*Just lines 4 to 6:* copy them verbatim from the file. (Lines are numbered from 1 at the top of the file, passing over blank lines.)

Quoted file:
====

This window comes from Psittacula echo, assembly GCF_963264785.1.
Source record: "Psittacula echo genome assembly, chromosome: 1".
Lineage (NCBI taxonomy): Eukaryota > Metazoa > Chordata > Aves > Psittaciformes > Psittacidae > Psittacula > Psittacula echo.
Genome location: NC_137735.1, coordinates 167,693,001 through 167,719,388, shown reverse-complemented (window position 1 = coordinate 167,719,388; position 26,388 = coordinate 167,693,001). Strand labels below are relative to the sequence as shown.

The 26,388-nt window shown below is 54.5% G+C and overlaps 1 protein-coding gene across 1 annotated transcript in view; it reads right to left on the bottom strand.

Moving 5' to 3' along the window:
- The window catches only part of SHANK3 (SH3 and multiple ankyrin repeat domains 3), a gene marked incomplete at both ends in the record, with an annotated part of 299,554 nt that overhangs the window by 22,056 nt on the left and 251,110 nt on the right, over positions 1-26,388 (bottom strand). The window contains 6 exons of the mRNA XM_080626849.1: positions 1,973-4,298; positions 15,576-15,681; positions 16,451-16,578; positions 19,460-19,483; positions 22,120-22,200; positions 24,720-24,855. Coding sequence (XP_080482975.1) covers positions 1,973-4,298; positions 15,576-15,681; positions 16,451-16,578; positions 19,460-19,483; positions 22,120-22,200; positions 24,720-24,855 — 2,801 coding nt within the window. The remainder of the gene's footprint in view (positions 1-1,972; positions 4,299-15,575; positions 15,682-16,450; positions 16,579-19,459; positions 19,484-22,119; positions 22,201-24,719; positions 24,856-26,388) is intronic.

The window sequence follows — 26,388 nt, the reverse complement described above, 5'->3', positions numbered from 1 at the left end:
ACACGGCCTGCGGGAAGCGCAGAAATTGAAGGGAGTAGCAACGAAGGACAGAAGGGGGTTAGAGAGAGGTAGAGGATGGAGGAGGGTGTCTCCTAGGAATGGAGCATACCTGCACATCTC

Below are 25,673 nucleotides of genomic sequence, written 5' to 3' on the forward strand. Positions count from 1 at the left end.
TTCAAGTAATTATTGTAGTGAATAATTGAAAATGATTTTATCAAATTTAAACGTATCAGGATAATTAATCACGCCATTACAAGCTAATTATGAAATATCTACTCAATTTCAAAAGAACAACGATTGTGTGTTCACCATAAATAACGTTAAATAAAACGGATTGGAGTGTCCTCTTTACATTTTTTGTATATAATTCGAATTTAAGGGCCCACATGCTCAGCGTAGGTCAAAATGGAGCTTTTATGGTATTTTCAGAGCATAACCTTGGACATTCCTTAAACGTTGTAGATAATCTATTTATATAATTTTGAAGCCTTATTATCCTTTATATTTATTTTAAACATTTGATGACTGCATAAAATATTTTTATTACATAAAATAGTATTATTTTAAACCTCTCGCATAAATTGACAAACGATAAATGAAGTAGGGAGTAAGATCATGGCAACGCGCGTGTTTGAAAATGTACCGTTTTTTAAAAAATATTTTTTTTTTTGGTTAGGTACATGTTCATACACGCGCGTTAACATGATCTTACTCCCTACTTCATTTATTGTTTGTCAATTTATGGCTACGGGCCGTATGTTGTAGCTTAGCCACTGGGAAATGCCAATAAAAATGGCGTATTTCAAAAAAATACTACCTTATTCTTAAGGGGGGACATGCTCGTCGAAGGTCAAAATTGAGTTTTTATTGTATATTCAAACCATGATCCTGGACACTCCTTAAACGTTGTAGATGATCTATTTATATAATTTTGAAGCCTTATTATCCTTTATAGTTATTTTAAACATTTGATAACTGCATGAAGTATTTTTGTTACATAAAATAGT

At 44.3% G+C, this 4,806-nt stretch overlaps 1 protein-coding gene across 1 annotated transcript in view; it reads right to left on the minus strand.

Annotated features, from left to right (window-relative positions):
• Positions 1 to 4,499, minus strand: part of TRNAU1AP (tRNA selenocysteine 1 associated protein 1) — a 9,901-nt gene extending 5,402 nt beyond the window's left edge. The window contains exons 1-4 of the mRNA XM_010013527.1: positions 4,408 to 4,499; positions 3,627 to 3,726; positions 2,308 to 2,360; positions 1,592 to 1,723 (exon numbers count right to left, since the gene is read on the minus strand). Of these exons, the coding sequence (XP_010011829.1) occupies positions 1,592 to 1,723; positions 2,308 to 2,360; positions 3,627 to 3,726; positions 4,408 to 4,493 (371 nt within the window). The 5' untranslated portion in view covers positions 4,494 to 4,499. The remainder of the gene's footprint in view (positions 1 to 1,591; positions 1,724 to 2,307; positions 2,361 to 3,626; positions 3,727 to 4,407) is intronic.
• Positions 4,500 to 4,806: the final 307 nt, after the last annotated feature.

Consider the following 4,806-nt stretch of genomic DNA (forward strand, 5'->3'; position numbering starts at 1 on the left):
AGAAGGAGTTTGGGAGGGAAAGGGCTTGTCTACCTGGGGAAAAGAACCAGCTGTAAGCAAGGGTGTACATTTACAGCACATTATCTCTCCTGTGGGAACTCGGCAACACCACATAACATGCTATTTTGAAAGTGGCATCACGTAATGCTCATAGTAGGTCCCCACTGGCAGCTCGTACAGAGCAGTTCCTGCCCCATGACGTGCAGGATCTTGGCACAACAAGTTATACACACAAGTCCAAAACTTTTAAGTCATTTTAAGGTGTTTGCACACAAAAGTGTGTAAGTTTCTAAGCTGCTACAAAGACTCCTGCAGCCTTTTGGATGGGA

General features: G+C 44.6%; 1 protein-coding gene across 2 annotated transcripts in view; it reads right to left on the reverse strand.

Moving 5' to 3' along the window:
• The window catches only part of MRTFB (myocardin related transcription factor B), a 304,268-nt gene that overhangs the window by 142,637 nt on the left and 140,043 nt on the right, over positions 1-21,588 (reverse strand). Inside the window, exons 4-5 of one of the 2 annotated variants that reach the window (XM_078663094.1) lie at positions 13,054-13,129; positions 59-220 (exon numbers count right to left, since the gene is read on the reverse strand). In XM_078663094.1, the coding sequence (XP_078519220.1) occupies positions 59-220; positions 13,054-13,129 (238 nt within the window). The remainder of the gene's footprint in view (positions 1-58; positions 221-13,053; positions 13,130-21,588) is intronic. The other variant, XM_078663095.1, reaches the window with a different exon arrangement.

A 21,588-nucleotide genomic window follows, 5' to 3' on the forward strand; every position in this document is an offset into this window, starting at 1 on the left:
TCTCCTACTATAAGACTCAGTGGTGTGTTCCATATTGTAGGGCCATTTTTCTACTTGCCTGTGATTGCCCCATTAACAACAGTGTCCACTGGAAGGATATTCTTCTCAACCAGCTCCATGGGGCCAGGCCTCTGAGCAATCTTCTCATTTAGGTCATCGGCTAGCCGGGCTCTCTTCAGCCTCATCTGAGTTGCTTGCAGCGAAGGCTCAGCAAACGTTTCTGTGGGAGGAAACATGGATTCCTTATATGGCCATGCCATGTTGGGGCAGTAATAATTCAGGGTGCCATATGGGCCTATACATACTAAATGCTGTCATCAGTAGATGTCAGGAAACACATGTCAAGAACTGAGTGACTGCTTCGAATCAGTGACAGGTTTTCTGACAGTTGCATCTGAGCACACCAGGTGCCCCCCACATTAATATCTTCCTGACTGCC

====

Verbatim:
Genome location: NC_137735.1, coordinates 167,693,001 through 167,719,388, shown reverse-complemented (window position 1 = coordinate 167,719,388; position 26,388 = coordinate 167,693,001). Strand labels below are relative to the sequence as shown.

The 26,388-nt window shown below is 54.5% G+C and overlaps 1 protein-coding gene across 1 annotated transcript in view; it reads right to left on the bottom strand.

Moving 5' to 3' along the window: